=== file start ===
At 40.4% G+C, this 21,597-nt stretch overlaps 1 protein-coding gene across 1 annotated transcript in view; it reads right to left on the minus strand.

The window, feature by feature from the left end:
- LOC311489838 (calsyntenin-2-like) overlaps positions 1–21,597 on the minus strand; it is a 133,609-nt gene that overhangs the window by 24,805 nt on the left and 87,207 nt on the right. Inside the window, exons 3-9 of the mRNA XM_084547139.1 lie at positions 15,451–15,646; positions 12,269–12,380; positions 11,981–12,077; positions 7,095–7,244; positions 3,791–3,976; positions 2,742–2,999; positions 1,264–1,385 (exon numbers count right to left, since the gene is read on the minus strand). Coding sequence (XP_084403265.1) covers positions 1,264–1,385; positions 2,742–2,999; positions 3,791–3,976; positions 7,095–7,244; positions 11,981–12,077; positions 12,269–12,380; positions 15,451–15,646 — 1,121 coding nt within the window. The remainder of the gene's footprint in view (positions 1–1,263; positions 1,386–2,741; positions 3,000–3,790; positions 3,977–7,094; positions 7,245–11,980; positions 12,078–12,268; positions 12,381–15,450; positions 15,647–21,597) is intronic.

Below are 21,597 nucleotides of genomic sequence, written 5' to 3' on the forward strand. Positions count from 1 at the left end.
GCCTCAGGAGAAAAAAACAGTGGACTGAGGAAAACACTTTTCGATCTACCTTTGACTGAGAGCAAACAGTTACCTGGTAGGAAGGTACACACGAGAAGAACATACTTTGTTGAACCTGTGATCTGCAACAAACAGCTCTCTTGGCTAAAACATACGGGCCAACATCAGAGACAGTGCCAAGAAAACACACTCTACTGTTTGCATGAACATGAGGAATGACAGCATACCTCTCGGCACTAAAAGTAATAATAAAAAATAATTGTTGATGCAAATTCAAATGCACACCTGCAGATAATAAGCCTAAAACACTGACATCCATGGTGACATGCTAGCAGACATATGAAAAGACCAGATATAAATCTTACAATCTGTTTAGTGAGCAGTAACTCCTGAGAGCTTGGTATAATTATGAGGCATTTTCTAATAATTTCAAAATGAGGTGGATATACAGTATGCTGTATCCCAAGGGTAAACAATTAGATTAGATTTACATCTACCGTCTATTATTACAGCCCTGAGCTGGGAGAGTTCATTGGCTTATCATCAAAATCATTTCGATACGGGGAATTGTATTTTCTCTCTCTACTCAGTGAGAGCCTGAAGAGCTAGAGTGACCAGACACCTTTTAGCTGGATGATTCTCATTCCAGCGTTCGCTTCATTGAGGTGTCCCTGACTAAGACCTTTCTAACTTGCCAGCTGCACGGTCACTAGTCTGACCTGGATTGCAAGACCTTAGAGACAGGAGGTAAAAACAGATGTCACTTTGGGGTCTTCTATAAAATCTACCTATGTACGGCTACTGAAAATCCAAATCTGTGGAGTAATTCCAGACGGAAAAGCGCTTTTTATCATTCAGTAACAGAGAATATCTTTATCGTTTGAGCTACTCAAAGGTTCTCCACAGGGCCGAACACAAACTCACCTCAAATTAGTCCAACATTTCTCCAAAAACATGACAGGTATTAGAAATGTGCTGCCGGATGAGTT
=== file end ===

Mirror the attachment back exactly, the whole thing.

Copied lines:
At 40.4% G+C, this 21,597-nt stretch overlaps 1 protein-coding gene across 1 annotated transcript in view; it reads right to left on the minus strand.

The window, feature by feature from the left end:
- LOC311489838 (calsyntenin-2-like) overlaps positions 1–21,597 on the minus strand; it is a 133,609-nt gene that overhangs the window by 24,805 nt on the left and 87,207 nt on the right. Inside the window, exons 3-9 of the mRNA XM_084547139.1 lie at positions 15,451–15,646; positions 12,269–12,380; positions 11,981–12,077; positions 7,095–7,244; positions 3,791–3,976; positions 2,742–2,999; positions 1,264–1,385 (exon numbers count right to left, since the gene is read on the minus strand). Coding sequence (XP_084403265.1) covers positions 1,264–1,385; positions 2,742–2,999; positions 3,791–3,976; positions 7,095–7,244; positions 11,981–12,077; positions 12,269–12,380; positions 15,451–15,646 — 1,121 coding nt within the window. The remainder of the gene's footprint in view (positions 1–1,263; positions 1,386–2,741; positions 3,000–3,790; positions 3,977–7,094; positions 7,245–11,980; positions 12,078–12,268; positions 12,381–15,450; positions 15,647–21,597) is intronic.

Below are 21,597 nucleotides of genomic sequence, written 5' to 3' on the forward strand. Positions count from 1 at the left end.
GCCTCAGGAGAAAAAAACAGTGGACTGAGGAAAACACTTTTCGATCTACCTTTGACTGAGAGCAAACAGTTACCTGGTAGGAAGGTACACACGAGAAGAACATACTTTGTTGAACCTGTGATCTGCAACAAACAGCTCTCTTGGCTAAAACATACGGGCCAACATCAGAGACAGTGCCAAGAAAACACACTCTACTGTTTGCATGAACATGAGGAATGACAGCATACCTCTCGGCACTAAAAGTAATAATAAAAAATAATTGTTGATGCAAATTCAAATGCACACCTGCAGATAATAAGCCTAAAACACTGACATCCATGGTGACATGCTAGCAGACATATGAAAAGACCAGATATAAATCTTACAATCTGTTTAGTGAGCAGTAACTCCTGAGAGCTTGGTATAATTATGAGGCATTTTCTAATAATTTCAAAATGAGGTGGATATACAGTATGCTGTATCCCAAGGGTAAACAATTAGATTAGATTTACATCTACCGTCTATTATTACAGCCCTGAGCTGGGAGAGTTCATTGGCTTATCATCAAAATCATTTCGATACGGGGAATTGTATTTTCTCTCTCTACTCAGTGAGAGCCTGAAGAGCTAGAGTGACCAGACACCTTTTAGCTGGATGATTCTCATTCCAGCGTTCGCTTCATTGAGGTGTCCCTGACTAAGACCTTTCTAACTTGCCAGCTGCACGGTCACTAGTCTGACCTGGATTGCAAGACCTTAGAGACAGGAGGTAAAAACAGATGTCACTTTGGGGTCTTCTATAAAATCTACCTATGTACGGCTACTGAAAATCCAAATCTGTGGAGTAATTCCAGACGGAAAAGCGCTTTTTATCATTCAGTAACAGAGAATATCTTTATCGTTTGAGCTACTCAAAGGTTCTCCACAGGGCCGAACACAAACTCACCTCAAATTAGTCCAACATTTCTCCAAAAACATGACAGGTATTAGAAATGTGCTGCCGGATGAGTT